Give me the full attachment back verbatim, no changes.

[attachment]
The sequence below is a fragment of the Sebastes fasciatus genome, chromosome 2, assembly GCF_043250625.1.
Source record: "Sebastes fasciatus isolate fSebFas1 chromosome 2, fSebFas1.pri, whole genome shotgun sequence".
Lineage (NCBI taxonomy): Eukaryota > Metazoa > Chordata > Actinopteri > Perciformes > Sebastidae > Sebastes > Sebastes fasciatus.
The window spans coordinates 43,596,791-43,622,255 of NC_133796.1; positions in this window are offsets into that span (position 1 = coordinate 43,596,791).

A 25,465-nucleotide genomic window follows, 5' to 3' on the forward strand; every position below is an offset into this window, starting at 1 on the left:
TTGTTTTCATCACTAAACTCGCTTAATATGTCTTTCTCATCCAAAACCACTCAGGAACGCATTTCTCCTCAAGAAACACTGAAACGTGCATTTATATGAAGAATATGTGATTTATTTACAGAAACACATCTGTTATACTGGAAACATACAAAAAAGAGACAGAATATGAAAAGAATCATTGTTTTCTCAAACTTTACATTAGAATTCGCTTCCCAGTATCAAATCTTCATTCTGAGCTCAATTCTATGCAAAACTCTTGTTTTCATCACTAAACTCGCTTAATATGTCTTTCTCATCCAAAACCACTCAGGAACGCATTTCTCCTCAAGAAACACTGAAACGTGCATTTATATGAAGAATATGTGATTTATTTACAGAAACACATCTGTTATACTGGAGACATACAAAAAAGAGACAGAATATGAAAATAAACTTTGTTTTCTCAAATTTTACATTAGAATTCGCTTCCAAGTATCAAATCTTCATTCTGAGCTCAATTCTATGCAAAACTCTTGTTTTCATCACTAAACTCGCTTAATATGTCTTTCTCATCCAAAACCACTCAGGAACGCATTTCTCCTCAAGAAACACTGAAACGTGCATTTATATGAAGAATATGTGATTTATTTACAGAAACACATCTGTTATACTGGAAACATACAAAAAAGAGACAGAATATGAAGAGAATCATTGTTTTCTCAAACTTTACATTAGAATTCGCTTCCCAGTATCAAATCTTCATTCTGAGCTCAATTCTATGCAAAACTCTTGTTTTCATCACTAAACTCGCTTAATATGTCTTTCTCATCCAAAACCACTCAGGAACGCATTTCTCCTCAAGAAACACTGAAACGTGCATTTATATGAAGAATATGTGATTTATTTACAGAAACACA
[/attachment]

The sequence below is a fragment of the Sebastes fasciatus genome, chromosome 2, assembly GCF_043250625.1.
Source record: "Sebastes fasciatus isolate fSebFas1 chromosome 2, fSebFas1.pri, whole genome shotgun sequence".
Lineage (NCBI taxonomy): Eukaryota > Metazoa > Chordata > Actinopteri > Perciformes > Sebastidae > Sebastes > Sebastes fasciatus.
The window spans coordinates 43,596,791-43,622,255 of NC_133796.1; positions in this window are offsets into that span (position 1 = coordinate 43,596,791).

A 25,465-nucleotide genomic window follows, 5' to 3' on the forward strand; every position below is an offset into this window, starting at 1 on the left:
TTGTTTTCATCACTAAACTCGCTTAATATGTCTTTCTCATCCAAAACCACTCAGGAACGCATTTCTCCTCAAGAAACACTGAAACGTGCATTTATATGAAGAATATGTGATTTATTTACAGAAACACATCTGTTATACTGGAAACATACAAAAAAGAGACAGAATATGAAAAGAATCATTGTTTTCTCAAACTTTACATTAGAATTCGCTTCCCAGTATCAAATCTTCATTCTGAGCTCAATTCTATGCAAAACTCTTGTTTTCATCACTAAACTCGCTTAATATGTCTTTCTCATCCAAAACCACTCAGGAACGCATTTCTCCTCAAGAAACACTGAAACGTGCATTTATATGAAGAATATGTGATTTATTTACAGAAACACATCTGTTATACTGGAGACATACAAAAAAGAGACAGAATATGAAAATAAACTTTGTTTTCTCAAATTTTACATTAGAATTCGCTTCCAAGTATCAAATCTTCATTCTGAGCTCAATTCTATGCAAAACTCTTGTTTTCATCACTAAACTCGCTTAATATGTCTTTCTCATCCAAAACCACTCAGGAACGCATTTCTCCTCAAGAAACACTGAAACGTGCATTTATATGAAGAATATGTGATTTATTTACAGAAACACATCTGTTATACTGGAAACATACAAAAAAGAGACAGAATATGAAGAGAATCATTGTTTTCTCAAACTTTACATTAGAATTCGCTTCCCAGTATCAAATCTTCATTCTGAGCTCAATTCTATGCAAAACTCTTGTTTTCATCACTAAACTCGCTTAATATGTCTTTCTCATCCAAAACCACTCAGGAACGCATTTCTCCTCAAGAAACACTGAAACGTGCATTTATATGAAGAATATGTGATTTATTTACAGAAACACA